With your arms under the bar at collarbone height, rise from the squat to place your legs and back fully extended. Remember that concentration is essential to avoid any injury at this high level of the routine.
6. Controlled lowering
Later, the goal is for you to lower the bar in a controlled manner while performing a reverse shoulder rotation. You have to gradually reduce the muscle tension in the arms to grant a controlled lowering through your thighs.
The benefits of the deadlift
The deadlift will boost your strength gains, as you can reinforce other routines, such as long jumps. It’s also a great way to develop your shoulder and collarbone muscles.
This type of strength training has many advantages, such as promoting new cell growth. In addition, you will improve your ability to move quickly, balance, jump and twist with ease, because the strength of your hips, glutes, and abdominals increases considerably.
Recommendations when performing deadlifts
Keep in mind that perfecting your grip on the bar is paramount for you to start this movement in the best way. This way, you can prevent many accidents or injuries later on.
Keep in mind that when picking up heavy things, you can’t be careless to the point of opening your hands in the lift. Concentration is vital for better performance.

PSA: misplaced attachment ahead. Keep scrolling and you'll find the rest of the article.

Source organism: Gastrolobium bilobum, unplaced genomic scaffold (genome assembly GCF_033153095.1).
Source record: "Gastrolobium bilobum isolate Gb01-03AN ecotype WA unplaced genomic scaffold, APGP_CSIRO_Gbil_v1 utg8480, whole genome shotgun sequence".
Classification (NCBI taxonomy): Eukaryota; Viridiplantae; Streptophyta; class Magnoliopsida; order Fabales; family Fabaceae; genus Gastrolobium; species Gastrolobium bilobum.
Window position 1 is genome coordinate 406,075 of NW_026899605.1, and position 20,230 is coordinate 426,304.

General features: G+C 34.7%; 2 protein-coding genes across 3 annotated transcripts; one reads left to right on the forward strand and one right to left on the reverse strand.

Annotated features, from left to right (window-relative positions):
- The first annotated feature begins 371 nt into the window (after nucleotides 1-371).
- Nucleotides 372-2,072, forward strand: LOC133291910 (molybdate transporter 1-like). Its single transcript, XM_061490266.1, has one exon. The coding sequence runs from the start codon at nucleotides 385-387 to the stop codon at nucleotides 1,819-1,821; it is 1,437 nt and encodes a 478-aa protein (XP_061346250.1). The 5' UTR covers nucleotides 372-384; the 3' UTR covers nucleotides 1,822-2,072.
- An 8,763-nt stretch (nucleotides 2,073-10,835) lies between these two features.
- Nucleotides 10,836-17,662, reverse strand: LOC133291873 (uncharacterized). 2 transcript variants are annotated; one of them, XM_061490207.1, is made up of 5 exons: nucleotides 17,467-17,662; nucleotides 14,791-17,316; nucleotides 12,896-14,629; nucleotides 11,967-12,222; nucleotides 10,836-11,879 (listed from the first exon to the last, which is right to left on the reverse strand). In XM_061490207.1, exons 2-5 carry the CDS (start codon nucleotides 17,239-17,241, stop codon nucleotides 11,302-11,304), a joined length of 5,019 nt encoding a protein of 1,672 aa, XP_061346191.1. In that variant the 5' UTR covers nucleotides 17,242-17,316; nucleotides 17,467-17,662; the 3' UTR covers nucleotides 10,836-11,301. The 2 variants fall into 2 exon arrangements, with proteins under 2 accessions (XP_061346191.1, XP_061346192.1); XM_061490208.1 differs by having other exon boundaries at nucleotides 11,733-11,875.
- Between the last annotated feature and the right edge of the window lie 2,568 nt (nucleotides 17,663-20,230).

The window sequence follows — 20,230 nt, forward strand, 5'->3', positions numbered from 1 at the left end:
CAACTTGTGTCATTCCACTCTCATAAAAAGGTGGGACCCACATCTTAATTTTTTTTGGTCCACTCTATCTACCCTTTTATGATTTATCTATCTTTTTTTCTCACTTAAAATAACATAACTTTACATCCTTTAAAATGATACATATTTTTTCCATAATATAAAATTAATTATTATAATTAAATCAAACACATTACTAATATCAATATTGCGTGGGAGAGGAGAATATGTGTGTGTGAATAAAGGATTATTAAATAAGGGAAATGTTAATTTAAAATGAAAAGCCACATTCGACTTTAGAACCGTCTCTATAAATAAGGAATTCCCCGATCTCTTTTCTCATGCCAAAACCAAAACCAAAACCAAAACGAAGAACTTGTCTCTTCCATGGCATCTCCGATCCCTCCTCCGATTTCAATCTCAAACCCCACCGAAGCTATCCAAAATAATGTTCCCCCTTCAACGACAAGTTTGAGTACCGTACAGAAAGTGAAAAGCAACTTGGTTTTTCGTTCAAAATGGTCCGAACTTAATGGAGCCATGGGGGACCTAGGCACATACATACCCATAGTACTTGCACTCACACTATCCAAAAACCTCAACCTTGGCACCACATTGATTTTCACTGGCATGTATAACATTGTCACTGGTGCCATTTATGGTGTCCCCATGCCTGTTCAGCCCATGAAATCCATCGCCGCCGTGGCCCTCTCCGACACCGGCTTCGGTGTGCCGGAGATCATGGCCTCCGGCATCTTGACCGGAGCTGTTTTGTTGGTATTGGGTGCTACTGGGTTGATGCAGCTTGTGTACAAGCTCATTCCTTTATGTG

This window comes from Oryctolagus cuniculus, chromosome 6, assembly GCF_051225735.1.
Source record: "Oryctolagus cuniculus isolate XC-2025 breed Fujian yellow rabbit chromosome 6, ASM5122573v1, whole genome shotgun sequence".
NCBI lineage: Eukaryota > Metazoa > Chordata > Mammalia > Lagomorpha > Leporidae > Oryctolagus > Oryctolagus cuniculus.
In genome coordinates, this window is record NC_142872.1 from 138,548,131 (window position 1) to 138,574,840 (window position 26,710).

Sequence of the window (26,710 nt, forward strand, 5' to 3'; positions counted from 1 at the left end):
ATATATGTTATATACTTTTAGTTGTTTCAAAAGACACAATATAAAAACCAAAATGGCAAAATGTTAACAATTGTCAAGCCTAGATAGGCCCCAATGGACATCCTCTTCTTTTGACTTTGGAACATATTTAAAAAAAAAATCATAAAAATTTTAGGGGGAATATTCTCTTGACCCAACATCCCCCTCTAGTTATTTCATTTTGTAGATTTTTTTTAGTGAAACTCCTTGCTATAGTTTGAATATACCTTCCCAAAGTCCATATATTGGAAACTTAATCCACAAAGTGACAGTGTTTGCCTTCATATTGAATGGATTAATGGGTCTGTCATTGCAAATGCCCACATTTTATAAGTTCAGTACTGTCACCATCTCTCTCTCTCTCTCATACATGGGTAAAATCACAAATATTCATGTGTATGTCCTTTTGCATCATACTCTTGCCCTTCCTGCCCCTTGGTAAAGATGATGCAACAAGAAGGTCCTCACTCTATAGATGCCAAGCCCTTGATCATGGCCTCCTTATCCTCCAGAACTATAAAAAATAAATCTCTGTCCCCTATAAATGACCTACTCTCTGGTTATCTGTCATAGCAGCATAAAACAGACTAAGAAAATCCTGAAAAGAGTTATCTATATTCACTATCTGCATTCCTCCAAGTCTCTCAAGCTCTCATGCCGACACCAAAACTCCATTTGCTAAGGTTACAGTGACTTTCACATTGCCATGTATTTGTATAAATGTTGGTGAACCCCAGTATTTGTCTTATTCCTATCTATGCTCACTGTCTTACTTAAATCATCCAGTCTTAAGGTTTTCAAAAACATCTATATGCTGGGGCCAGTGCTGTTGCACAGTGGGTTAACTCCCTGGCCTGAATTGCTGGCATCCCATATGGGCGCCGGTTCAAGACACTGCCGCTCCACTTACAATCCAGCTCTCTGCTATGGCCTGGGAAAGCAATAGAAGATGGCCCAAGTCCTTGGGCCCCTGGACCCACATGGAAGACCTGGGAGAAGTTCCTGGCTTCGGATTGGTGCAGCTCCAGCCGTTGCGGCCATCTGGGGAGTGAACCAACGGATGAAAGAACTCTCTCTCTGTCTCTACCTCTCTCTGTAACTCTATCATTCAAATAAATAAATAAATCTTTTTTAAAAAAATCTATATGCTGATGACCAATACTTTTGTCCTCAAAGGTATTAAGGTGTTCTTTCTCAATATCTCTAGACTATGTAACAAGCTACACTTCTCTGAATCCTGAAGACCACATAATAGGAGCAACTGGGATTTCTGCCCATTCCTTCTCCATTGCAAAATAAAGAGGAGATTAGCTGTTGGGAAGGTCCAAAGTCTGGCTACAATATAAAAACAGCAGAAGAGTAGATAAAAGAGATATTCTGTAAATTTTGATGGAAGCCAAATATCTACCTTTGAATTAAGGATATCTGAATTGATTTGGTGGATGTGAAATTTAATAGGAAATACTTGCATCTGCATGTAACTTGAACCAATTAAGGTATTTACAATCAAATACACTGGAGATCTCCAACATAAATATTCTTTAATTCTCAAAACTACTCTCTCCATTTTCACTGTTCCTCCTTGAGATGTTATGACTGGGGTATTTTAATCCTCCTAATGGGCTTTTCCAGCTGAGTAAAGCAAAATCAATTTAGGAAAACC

Finally, take care of the correct separation of your feet, which should be at the same width as your back. Make sure your body weight rests on your heels and your hands are positioned away from your knees.
Stay focused when performing the deadlift. This will become the secret to your success.It might interest you...
All cited sources were thoroughly reviewed by our team to ensure their quality, reliability, currency, and validity. The bibliography of this article was considered reliable and of academic or scientific accuracy.
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- Nespereira A. 1000 ejercicios de preparación física. Tercera edición. Barcelona: Editorial Paidotribo; 2019.
- Everett G. Halterofilia: guia completa para deportistas y entrenadores. Primera edición. España: Editorial Paidotribo;2021.